Gospel Magic

By on June 21, 2011

The Rev. Kyle Norman: “I make it clear that I do tricks but Jesus does miracles.”

Prestidigitation in the pulpit? Well not quite, but the Rev. Kyle Norman is a gifted amateur magician who uses a bag of some 50 magic tricks to help kids understand the Gospel.

It’s called Gospel Magic and he’s been doing it regularly at his church for the past year without repeating a routine trick. “We have a children’s time at the front of the church before the service and that’s when I perform,” says the rector of Holy Cross Anglican Church in Calgary.

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As a youngster, Norman watched magic specials on TV and thought they were cool but he never had any aspirations to become the next David Copperfield. “It was actually my father who started me on magic. He’s a priest in North Battleford, Saskatchewan, and he would play a little trick for children primarily at funerals to relieve their boredom,” he says. Norman also picked up the trick-the classic vanishing handerkerchief-to amuse the kids during funeral receptions when the adults were busy chatting.

Next, he added a spiritual twist: “I’d say, Jesus makes our sins disappear like this handkerchief. Then it just kind of steamrolled after that.”

His favourite shtick and the biggest crowd-pleaser in his two basement shelves’ worth of tricks? “It’s one called “always having Jesus in our hearts,” where a sponge ball goes underneath a cup and I take the ball out from under the cup but it keeps on returning,” he says.

Norman, who sometimes calls himself Mr. K., has also performed at his son’s school, a clergy retreat and a friend’s Easter party but “by no means am I considering going on the corporate circuit.” When he first started magic, he concedes, “some parishioners came in with some very appropriate questions. ‘Are you making Jesus into just a magician?’ ‘And what about the language of magic and the occult in the church? ‘Are you leading the kids down a dangerous path?'”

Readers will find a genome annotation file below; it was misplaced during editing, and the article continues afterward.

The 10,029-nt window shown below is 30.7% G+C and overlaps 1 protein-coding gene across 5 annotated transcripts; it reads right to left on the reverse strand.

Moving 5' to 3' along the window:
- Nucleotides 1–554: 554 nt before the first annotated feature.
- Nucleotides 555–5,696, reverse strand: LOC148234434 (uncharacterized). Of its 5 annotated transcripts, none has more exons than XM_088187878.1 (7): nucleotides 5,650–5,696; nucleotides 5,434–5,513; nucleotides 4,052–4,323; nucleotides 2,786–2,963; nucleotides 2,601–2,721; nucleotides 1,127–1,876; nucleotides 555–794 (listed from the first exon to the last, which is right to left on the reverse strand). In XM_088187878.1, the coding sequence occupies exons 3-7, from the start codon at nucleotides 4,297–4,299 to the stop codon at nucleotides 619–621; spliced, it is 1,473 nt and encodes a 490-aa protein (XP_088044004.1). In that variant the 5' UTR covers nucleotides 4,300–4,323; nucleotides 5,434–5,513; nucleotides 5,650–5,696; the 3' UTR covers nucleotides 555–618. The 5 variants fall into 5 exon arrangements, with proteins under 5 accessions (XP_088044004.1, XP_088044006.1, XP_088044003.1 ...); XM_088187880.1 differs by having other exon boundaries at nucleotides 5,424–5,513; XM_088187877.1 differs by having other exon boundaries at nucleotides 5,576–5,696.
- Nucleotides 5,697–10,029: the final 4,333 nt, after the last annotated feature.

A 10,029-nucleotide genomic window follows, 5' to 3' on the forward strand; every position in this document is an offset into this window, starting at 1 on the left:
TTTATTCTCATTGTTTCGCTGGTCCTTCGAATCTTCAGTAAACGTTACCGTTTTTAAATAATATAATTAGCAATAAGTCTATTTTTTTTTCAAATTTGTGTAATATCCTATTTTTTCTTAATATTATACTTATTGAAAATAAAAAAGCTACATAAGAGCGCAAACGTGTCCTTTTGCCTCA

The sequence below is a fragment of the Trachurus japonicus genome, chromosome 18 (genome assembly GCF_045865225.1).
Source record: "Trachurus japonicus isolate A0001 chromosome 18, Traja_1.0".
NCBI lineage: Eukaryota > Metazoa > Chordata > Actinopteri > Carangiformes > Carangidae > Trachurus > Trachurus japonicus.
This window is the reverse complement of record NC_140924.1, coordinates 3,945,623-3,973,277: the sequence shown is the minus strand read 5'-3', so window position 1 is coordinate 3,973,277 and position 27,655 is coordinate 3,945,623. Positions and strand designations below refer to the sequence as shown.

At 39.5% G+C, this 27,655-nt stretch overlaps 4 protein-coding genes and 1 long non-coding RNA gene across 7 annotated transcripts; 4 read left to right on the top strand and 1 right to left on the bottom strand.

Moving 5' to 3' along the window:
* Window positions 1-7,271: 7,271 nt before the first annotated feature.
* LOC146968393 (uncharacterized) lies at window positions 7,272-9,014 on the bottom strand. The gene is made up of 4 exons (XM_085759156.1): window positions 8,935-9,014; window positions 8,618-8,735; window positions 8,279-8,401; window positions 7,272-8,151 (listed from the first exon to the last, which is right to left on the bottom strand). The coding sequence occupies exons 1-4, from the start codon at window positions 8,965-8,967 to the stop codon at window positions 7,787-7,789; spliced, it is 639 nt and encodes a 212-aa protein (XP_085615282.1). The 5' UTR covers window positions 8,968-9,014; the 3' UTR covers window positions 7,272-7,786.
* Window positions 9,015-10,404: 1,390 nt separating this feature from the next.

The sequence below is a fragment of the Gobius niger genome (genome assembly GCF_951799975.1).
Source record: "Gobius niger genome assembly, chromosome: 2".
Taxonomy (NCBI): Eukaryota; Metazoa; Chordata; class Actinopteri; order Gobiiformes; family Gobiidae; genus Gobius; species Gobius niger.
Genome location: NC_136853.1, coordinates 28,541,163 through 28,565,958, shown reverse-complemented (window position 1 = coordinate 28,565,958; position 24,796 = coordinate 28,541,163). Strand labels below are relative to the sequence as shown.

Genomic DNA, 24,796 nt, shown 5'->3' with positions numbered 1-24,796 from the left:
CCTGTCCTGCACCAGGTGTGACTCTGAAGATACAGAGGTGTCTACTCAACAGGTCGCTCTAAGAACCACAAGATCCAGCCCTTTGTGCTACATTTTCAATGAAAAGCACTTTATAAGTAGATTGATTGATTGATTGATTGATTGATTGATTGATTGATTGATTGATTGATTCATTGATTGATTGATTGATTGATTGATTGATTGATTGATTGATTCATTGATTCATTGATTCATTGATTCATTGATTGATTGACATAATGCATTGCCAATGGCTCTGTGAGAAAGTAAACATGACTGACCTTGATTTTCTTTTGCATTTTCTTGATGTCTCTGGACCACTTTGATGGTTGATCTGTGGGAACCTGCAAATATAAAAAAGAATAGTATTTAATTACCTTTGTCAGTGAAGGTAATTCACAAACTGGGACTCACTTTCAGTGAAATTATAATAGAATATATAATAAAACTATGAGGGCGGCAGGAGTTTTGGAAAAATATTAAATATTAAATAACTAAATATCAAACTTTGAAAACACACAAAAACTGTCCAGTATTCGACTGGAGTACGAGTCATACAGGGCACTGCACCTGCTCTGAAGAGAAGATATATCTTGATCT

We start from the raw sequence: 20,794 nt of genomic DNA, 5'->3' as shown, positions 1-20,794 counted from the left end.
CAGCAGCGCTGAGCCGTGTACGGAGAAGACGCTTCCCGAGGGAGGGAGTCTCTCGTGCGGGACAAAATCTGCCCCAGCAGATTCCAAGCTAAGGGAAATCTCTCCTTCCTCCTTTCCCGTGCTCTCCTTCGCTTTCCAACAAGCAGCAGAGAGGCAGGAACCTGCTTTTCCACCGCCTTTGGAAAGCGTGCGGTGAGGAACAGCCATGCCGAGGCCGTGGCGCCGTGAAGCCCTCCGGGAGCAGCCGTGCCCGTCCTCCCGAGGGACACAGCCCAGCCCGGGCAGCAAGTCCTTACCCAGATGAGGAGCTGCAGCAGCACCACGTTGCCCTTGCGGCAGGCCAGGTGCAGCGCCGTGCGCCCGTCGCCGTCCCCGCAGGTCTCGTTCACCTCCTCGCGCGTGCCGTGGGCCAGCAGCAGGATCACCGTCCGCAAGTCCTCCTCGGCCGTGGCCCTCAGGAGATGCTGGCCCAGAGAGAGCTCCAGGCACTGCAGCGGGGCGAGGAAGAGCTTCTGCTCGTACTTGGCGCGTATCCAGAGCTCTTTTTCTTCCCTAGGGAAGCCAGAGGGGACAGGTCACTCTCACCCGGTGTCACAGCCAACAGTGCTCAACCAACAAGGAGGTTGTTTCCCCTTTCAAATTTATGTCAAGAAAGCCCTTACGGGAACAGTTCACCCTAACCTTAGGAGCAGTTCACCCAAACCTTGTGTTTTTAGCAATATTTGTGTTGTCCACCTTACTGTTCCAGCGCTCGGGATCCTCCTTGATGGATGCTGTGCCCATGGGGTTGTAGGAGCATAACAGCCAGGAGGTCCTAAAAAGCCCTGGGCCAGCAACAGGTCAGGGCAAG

So he never uses the parlance of magic in the church, No abracadabra, no hocus pocus, no Harry Potter. “I just say, I want to show you a trick, something interesting.’ I make it clear that I do tricks and games; Jesus does miracles. And that provides a teaching moment to explain the differences between ourselves and God.”

Norman is passionate about this valuable teaching tool and if further objections were raised, he says he would “really engage the conversation in a very intentional way.”

To see Gospel Magic in action, go to: http://reverendkyle.posterous.com/gospel-magic-all-about-jesus

Author

  • Diana Swift

    Diana Swift is an award-winning writer and editor with 30 years’ experience in newspaper and magazine editing and production. In January 2011, she joined the Anglican Journal as a contributing editor.

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